Rather than make my own baseboards, I decided to use Grainge and Hodder plywood kits, which make up into light, strong box sections. Two 1200 x 400mm units would be big enough for the shed, a point and a length of track, and still fit in the car.

As you can see, the first job is naming of parts. Laser-cutting means it all fits together fairly easily, with a bit of encouragement from a rubber mallet, size medium. Wood glue keeps the structure solid.

Proper modellers do a lot of research and draft a proper plan, with drawings, photos and the like. So far I've just taken a lot of photos of the shed and had a bit of a think. Rather than a static model it would seem more interesting to have some movement of a train in and out of the shed, operated perhaps by an electronic shuttle unit.

And lo, Fosworks (previously Timpdon) have such a unit, which looks just what is needed. It uses reed switches on the train and magnets on the track to control movement.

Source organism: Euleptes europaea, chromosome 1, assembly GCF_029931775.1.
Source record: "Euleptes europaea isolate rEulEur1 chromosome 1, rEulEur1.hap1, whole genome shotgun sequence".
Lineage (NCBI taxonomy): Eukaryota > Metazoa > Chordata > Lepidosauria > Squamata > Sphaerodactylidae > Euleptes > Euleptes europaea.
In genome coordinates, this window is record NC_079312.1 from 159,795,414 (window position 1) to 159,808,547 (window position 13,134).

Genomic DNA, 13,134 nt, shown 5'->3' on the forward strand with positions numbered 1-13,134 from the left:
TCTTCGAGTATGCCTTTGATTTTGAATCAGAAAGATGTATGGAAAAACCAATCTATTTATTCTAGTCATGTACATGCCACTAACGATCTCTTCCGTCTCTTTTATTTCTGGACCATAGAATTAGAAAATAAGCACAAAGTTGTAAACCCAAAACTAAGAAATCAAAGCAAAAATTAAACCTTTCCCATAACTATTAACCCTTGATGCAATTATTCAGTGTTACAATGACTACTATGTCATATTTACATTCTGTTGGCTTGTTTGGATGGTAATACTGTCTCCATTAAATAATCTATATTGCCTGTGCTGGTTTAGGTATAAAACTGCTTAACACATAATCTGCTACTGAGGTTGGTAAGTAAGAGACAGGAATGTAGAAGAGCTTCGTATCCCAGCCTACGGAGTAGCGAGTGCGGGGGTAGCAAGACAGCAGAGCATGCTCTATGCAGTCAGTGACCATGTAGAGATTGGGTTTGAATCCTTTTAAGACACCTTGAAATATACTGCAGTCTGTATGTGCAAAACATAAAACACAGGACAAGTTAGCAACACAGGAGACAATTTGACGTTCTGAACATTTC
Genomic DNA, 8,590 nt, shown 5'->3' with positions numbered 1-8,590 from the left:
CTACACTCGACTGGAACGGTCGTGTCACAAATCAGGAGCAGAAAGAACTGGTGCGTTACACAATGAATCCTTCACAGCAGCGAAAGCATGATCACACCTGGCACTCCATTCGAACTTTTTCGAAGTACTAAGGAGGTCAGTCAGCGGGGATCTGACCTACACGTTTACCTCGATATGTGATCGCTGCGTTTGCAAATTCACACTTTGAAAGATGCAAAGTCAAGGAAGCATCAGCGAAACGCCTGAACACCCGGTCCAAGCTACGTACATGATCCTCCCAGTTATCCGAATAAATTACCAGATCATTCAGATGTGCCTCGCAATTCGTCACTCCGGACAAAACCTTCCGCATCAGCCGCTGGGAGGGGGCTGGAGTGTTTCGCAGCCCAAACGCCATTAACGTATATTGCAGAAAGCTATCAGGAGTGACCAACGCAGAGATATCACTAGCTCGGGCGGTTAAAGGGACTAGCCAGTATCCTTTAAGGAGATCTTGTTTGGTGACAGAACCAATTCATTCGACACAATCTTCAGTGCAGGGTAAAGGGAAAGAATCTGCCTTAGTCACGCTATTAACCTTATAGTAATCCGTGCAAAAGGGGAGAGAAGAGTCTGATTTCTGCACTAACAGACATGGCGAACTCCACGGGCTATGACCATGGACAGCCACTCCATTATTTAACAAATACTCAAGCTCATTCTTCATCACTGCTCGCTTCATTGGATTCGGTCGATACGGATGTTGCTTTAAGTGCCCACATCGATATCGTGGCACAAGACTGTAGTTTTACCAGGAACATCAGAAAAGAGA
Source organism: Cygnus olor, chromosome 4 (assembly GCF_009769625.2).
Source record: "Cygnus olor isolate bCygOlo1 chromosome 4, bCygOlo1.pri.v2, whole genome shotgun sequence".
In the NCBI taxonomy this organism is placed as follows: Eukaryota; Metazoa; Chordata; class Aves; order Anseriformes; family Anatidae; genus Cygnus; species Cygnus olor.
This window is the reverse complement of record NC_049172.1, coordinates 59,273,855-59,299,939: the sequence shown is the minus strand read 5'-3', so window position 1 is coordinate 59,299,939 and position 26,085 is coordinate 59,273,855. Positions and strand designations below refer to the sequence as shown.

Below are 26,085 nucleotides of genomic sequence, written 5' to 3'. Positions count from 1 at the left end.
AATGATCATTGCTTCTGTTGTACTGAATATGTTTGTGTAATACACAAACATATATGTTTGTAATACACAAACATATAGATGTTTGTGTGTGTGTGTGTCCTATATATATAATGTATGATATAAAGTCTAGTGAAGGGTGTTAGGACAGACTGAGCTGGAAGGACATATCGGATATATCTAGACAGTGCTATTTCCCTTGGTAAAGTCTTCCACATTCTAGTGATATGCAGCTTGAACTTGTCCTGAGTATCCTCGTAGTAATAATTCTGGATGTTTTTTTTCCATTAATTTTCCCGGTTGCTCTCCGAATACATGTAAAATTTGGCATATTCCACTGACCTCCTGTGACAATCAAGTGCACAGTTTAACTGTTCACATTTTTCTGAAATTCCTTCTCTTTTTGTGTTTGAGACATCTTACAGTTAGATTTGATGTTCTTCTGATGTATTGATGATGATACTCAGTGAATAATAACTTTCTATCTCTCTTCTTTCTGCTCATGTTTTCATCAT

It seemed a good idea at the time. The Railway's carriage shed is a heritage item of some note, one of the early buildings erected to house some of the stock, particularly the coaches, the brake van and a few of the diesels.

It's starting to show its age, and will need replacement in the years to come. So now seems a good time to try making a model. The chosen scale is 1:19, which is the same as that used for the 16mm:1ft live steam layouts which inhabit the engine shed on gala days. I was tempted to model it in 'as is' condition, complete with missing/split boards and elegant lean, but eventually decided to keep it simple, and 'as new'.

West Lancashire Light Railway, Station Rd, Hesketh Bank, nr Preston PR4 6SP     

    Phone 01772 815 881                            

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